Ian’s Route Around the World

Ian’s Route Around the World

Golden Globe Race Q&A – Part 5

The Golden Globe Race is now just around the corner! For our last Q&A, Shiftboard’s director of marketing, Gina Brodie, asked Ian to break down the race’s route and his expected timeline for sailing around the globe. Join us in wishing Ian a fantastic start to the race on September 4! For the previous four parts in this Q&A series, please visit the series buttons linked below.

Gina: So, is this intentionally starting on September 4 so that you have optimal sailing weather for the trip?

Ian: It is, yeah. If you take this route around the world, you need to be in the southern oceans in the summertime (and take summertime with a pinch of salt). You can’t be there in the wintertime, let’s put it that way. If you have any chance of circumnavigation, you must be in the southern hemisphere in summer. It’s really important to me to be past Australia by the end of December, so I can get underneath Cape Horn before I run out of the southern hemisphere summer.

Gina: Can you give us a breakdown of your route?

Ian: Sure, sure. We leave from France, and then we head across the north Atlantic down towards the equator. With luck, you very quickly get into something called the “Northeast Tradewinds,” which is a nice form of sailing. There can be big storms in the north Atlantic, but the piece of the Atlantic that the race crosses initially should be relatively pleasant.

Ian: Then you’ve got the “doldrums” everywhere. Lots of people have heard of the doldrums. That’s a challenging area of very light winds or no wind at all. It’s a game of luck about where you hit the doldrums in a given year because it is constantly in flux. The location changes every season, and because we don’t have any weather predicting tools on board, we don’t get the chance to steer our way carefully around [the doldrums] as modern races do. So, what do you do when there’s no wind? That’s maddening. That’s very difficult. You’re in the tropics now, so it’s really hot, too. But there are also very violent squalls that come through. You can go from zero wind to 30 knots, and it’s almost like a storm. It’ll last, say, 20 minutes, and then it’s gone. So, it is a very squally area as you hit the tropics. That’s the north Atlantic; then we head from Europe towards Brazil.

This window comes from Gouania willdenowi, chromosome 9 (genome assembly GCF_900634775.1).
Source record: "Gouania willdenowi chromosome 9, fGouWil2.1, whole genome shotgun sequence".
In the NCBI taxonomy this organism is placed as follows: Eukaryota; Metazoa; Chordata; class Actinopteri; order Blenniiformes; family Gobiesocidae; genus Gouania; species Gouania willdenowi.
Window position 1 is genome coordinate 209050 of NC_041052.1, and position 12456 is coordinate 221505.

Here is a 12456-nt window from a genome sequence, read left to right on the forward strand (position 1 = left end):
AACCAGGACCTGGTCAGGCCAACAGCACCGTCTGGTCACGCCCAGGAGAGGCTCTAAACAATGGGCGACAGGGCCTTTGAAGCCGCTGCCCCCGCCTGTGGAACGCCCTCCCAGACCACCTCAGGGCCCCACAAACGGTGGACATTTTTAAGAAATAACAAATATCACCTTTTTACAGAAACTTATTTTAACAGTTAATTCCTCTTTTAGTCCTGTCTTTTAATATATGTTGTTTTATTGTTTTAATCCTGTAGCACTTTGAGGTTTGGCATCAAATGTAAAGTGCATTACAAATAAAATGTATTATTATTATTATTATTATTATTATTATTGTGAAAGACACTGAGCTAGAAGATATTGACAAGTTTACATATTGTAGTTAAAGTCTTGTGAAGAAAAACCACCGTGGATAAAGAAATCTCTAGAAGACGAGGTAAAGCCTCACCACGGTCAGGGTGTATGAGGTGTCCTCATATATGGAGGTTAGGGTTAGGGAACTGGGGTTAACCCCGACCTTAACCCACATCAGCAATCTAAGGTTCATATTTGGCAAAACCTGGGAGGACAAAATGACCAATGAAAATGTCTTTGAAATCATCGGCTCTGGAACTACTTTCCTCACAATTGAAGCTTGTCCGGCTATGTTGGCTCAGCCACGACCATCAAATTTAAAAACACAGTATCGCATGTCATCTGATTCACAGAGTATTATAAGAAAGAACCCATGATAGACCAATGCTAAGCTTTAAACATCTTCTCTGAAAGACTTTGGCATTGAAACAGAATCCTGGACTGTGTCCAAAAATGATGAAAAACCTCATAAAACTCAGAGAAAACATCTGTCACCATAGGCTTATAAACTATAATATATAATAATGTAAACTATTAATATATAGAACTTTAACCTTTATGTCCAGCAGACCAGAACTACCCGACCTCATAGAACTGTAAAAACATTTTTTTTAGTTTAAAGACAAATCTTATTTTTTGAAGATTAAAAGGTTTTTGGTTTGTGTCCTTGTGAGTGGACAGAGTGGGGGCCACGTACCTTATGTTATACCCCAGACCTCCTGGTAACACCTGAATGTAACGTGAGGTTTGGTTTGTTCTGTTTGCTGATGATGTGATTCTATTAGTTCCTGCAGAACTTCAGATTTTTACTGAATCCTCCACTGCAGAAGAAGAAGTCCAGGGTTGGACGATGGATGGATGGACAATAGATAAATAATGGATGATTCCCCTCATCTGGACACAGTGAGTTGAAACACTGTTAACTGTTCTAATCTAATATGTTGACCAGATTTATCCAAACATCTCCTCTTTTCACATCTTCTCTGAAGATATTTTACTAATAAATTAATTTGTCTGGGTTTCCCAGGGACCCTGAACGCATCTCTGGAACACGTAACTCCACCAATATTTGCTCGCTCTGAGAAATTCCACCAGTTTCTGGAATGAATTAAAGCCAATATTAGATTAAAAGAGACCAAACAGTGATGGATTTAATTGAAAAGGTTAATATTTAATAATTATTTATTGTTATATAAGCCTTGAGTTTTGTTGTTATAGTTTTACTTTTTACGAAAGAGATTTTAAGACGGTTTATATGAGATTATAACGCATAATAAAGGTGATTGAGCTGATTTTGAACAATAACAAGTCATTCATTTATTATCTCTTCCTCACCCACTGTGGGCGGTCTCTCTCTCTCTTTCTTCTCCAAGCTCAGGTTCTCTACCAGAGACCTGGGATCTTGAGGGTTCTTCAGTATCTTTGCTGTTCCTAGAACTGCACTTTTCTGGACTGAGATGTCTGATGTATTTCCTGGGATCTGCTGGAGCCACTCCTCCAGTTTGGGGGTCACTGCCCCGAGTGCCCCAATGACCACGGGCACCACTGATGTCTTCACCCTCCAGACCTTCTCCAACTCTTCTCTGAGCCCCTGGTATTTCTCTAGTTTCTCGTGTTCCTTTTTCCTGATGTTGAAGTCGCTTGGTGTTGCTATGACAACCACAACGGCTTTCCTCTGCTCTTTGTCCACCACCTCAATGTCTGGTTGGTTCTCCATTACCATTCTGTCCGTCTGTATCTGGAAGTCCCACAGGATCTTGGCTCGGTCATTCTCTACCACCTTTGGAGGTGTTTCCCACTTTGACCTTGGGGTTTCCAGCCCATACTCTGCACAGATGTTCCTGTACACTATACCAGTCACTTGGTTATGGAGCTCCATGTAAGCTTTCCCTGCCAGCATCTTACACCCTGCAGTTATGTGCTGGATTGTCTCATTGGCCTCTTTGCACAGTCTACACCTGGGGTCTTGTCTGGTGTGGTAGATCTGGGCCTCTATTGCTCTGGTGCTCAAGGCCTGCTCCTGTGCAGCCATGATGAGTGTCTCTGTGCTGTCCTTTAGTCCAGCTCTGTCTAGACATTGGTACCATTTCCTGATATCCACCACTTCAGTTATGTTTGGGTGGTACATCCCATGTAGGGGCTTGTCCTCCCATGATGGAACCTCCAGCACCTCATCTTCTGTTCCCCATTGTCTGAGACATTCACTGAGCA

Ian: Think about a diagonal line going across the north Atlantic, and then from the northeast of Brazil, picture another diagonal line heading towards South Africa. From there, we’re into the south Atlantic. We’ve crossed the equator; we said thank you to Neptune for getting us that far, and we’re headed south. You hear sailors talk about “the south,” and generally, what they mean is from about 35 degrees south and further down. So, as you come down to the south Atlantic, things can get increasingly challenging. There’s a whole area where there is also no wind. Here it’s called the St. Helena High — and it’s a trap. You can sail in and then get stuck for a long period of time. So hopefully, I sail around it.

Ian: Stuff starts to get more difficult as you reach South Africa and the Cape of Good Hope. It’s a very serious patch of water down there. From there, you cross the southern Indian Ocean between South Africa and Australia. That area is known as the “roaring forties,” which refers to the strong winds between 40 and 50 degrees south.
Ian: I’ll go underneath Australia and New Zealand, and I’m in the southern Pacific Ocean. That whole period is multiple months in the deep south. We’ve gone from champagne sailing in the north Atlantic to increasingly challenging sailing in the south Atlantic, and then you’re in survival mode for three or four months until you reach Cape Horn in Chile. You have to dive deep south to get around Cape Horn, and, you know, that’s classically the most difficult bit of the ocean for sailors. It’s a difficult sea with weather front, after weather front, rolling through. Each weather front gives you a battering and leaves behind huge, huge waves. Once you make it through, hopefully around June, we’ll be sailing back up to Europe and the race’s finish.

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